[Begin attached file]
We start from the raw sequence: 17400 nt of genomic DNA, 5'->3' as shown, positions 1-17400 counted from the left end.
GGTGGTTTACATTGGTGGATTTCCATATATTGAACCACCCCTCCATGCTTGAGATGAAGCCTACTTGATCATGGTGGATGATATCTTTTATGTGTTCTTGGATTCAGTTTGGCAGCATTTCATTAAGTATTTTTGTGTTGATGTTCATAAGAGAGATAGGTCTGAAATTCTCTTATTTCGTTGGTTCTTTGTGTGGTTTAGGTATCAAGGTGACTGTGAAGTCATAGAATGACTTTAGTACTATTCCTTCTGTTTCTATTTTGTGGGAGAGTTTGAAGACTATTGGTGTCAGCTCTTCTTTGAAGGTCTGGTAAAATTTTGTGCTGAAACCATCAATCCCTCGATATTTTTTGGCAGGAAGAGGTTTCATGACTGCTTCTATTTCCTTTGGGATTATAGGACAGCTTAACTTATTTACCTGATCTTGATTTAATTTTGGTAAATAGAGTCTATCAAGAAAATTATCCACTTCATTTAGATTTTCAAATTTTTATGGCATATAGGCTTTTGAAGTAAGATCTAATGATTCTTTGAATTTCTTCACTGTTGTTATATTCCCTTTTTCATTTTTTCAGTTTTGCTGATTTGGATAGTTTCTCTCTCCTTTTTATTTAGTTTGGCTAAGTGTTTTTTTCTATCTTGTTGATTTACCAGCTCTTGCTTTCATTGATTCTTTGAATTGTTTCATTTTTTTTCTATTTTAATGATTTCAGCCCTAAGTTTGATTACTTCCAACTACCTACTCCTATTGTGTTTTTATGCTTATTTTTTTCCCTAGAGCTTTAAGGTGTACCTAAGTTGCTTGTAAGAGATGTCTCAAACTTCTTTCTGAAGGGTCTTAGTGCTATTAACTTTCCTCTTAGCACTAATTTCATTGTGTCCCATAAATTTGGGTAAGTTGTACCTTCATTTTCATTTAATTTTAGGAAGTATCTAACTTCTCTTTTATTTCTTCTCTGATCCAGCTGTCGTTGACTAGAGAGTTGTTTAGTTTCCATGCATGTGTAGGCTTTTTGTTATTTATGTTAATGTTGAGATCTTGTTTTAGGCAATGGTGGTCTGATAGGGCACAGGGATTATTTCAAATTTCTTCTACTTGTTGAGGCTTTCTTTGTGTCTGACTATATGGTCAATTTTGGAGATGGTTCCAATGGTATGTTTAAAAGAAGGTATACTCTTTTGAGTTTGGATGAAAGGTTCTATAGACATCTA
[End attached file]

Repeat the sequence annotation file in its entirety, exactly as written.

We start from the raw sequence: 17400 nt of genomic DNA, 5'->3' as shown, positions 1-17400 counted from the left end.
GGTGGTTTACATTGGTGGATTTCCATATATTGAACCACCCCTCCATGCTTGAGATGAAGCCTACTTGATCATGGTGGATGATATCTTTTATGTGTTCTTGGATTCAGTTTGGCAGCATTTCATTAAGTATTTTTGTGTTGATGTTCATAAGAGAGATAGGTCTGAAATTCTCTTATTTCGTTGGTTCTTTGTGTGGTTTAGGTATCAAGGTGACTGTGAAGTCATAGAATGACTTTAGTACTATTCCTTCTGTTTCTATTTTGTGGGAGAGTTTGAAGACTATTGGTGTCAGCTCTTCTTTGAAGGTCTGGTAAAATTTTGTGCTGAAACCATCAATCCCTCGATATTTTTTGGCAGGAAGAGGTTTCATGACTGCTTCTATTTCCTTTGGGATTATAGGACAGCTTAACTTATTTACCTGATCTTGATTTAATTTTGGTAAATAGAGTCTATCAAGAAAATTATCCACTTCATTTAGATTTTCAAATTTTTATGGCATATAGGCTTTTGAAGTAAGATCTAATGATTCTTTGAATTTCTTCACTGTTGTTATATTCCCTTTTTCATTTTTTCAGTTTTGCTGATTTGGATAGTTTCTCTCTCCTTTTTATTTAGTTTGGCTAAGTGTTTTTTTCTATCTTGTTGATTTACCAGCTCTTGCTTTCATTGATTCTTTGAATTGTTTCATTTTTTTTCTATTTTAATGATTTCAGCCCTAAGTTTGATTACTTCCAACTACCTACTCCTATTGTGTTTTTATGCTTATTTTTTTCCCTAGAGCTTTAAGGTGTACCTAAGTTGCTTGTAAGAGATGTCTCAAACTTCTTTCTGAAGGGTCTTAGTGCTATTAACTTTCCTCTTAGCACTAATTTCATTGTGTCCCATAAATTTGGGTAAGTTGTACCTTCATTTTCATTTAATTTTAGGAAGTATCTAACTTCTCTTTTATTTCTTCTCTGATCCAGCTGTCGTTGACTAGAGAGTTGTTTAGTTTCCATGCATGTGTAGGCTTTTTGTTATTTATGTTAATGTTGAGATCTTGTTTTAGGCAATGGTGGTCTGATAGGGCACAGGGATTATTTCAAATTTCTTCTACTTGTTGAGGCTTTCTTTGTGTCTGACTATATGGTCAATTTTGGAGATGGTTCCAATGGTATGTTTAAAAGAAGGTATACTCTTTTGAGTTTGGATGAAAGGTTCTATAGACATCTA